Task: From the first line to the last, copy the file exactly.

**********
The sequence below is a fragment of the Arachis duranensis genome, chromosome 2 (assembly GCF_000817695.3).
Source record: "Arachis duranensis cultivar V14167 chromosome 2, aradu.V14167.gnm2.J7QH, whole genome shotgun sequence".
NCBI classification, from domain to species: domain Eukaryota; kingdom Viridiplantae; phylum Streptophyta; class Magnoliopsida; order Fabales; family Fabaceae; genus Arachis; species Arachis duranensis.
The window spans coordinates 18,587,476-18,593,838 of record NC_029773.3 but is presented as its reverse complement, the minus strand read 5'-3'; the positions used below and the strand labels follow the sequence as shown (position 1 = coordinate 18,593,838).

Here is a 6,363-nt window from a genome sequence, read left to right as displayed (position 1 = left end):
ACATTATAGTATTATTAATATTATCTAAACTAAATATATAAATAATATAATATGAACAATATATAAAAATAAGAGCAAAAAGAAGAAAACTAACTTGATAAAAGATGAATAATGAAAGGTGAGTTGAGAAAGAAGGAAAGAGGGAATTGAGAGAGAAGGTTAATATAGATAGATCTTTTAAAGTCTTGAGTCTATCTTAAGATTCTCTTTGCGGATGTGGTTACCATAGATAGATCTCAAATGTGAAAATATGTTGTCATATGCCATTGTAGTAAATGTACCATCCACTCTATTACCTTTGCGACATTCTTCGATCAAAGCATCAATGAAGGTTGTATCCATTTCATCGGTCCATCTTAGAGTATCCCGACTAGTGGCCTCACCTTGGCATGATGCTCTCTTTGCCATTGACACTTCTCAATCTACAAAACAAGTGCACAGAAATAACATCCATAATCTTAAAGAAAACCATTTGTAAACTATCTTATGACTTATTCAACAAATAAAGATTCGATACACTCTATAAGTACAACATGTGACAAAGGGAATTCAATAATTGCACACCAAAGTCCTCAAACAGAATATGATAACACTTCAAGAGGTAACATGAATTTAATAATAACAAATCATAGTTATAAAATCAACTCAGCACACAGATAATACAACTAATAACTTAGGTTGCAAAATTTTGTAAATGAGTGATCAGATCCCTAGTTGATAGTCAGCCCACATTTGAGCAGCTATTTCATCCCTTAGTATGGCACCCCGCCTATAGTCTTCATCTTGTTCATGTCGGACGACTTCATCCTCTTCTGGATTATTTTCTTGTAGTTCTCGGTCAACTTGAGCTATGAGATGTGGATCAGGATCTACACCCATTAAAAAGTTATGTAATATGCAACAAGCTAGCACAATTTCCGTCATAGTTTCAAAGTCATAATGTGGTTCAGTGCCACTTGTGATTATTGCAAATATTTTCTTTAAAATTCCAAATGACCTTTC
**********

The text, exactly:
The sequence below is a fragment of the Arachis duranensis genome, chromosome 2 (assembly GCF_000817695.3).
Source record: "Arachis duranensis cultivar V14167 chromosome 2, aradu.V14167.gnm2.J7QH, whole genome shotgun sequence".
NCBI classification, from domain to species: domain Eukaryota; kingdom Viridiplantae; phylum Streptophyta; class Magnoliopsida; order Fabales; family Fabaceae; genus Arachis; species Arachis duranensis.
The window spans coordinates 18,587,476-18,593,838 of record NC_029773.3 but is presented as its reverse complement, the minus strand read 5'-3'; the positions used below and the strand labels follow the sequence as shown (position 1 = coordinate 18,593,838).

Here is a 6,363-nt window from a genome sequence, read left to right as displayed (position 1 = left end):
ACATTATAGTATTATTAATATTATCTAAACTAAATATATAAATAATATAATATGAACAATATATAAAAATAAGAGCAAAAAGAAGAAAACTAACTTGATAAAAGATGAATAATGAAAGGTGAGTTGAGAAAGAAGGAAAGAGGGAATTGAGAGAGAAGGTTAATATAGATAGATCTTTTAAAGTCTTGAGTCTATCTTAAGATTCTCTTTGCGGATGTGGTTACCATAGATAGATCTCAAATGTGAAAATATGTTGTCATATGCCATTGTAGTAAATGTACCATCCACTCTATTACCTTTGCGACATTCTTCGATCAAAGCATCAATGAAGGTTGTATCCATTTCATCGGTCCATCTTAGAGTATCCCGACTAGTGGCCTCACCTTGGCATGATGCTCTCTTTGCCATTGACACTTCTCAATCTACAAAACAAGTGCACAGAAATAACATCCATAATCTTAAAGAAAACCATTTGTAAACTATCTTATGACTTATTCAACAAATAAAGATTCGATACACTCTATAAGTACAACATGTGACAAAGGGAATTCAATAATTGCACACCAAAGTCCTCAAACAGAATATGATAACACTTCAAGAGGTAACATGAATTTAATAATAACAAATCATAGTTATAAAATCAACTCAGCACACAGATAATACAACTAATAACTTAGGTTGCAAAATTTTGTAAATGAGTGATCAGATCCCTAGTTGATAGTCAGCCCACATTTGAGCAGCTATTTCATCCCTTAGTATGGCACCCCGCCTATAGTCTTCATCTTGTTCATGTCGGACGACTTCATCCTCTTCTGGATTATTTTCTTGTAGTTCTCGGTCAACTTGAGCTATGAGATGTGGATCAGGATCTACACCCATTAAAAAGTTATGTAATATGCAACAAGCTAGCACAATTTCCGTCATAGTTTCAAAGTCATAATGTGGTTCAGTGCCACTTGTGATTATTGCAAATATTTTCTTTAAAATTCCAAATGACCTTTC